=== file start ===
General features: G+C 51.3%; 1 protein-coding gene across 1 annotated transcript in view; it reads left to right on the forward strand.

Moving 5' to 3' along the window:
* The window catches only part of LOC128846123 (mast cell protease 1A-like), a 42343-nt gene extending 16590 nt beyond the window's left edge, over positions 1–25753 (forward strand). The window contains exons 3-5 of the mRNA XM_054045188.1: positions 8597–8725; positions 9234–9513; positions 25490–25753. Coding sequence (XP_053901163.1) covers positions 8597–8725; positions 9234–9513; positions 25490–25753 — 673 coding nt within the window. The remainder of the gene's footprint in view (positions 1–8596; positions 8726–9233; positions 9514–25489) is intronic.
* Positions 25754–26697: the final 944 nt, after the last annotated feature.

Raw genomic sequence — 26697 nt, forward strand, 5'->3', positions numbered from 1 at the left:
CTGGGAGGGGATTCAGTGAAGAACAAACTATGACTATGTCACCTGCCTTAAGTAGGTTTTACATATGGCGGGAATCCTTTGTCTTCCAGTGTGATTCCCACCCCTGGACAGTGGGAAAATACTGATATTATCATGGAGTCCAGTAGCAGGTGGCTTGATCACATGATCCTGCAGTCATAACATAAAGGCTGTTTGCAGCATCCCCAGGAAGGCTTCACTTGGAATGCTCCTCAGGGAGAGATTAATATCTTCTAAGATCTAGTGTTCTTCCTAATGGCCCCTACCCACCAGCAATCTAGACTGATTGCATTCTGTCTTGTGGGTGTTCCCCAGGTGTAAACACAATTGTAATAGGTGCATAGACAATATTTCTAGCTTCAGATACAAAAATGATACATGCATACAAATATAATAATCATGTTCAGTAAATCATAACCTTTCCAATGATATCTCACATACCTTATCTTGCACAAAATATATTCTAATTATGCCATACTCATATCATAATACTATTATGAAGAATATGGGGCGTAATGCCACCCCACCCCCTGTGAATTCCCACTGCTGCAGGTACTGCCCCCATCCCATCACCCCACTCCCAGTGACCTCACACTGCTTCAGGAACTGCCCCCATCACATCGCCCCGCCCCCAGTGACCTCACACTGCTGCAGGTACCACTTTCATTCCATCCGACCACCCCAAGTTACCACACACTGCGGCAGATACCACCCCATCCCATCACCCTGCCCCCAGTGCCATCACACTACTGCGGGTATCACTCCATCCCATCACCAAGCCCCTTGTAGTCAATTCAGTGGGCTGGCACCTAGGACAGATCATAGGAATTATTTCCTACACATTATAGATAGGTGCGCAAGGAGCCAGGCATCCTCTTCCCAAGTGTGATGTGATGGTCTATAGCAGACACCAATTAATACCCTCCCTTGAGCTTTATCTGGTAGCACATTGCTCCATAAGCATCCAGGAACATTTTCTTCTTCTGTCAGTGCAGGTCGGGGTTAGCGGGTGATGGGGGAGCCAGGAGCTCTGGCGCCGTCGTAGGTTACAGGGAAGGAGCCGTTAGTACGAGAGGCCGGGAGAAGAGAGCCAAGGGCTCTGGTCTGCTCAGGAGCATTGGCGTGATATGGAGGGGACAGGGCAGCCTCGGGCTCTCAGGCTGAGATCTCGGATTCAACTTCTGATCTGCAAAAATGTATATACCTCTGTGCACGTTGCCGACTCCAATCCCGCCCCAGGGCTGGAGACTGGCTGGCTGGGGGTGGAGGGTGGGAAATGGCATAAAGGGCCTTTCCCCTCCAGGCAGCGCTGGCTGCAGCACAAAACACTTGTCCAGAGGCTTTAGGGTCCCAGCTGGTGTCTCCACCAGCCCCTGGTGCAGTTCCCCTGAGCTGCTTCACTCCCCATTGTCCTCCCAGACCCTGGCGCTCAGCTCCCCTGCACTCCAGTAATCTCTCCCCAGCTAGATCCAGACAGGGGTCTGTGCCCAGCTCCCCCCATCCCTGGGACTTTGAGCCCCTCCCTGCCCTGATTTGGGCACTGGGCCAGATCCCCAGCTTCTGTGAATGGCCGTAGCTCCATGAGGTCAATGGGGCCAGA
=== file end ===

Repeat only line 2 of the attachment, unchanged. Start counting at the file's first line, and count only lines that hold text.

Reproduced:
Moving 5' to 3' along the window: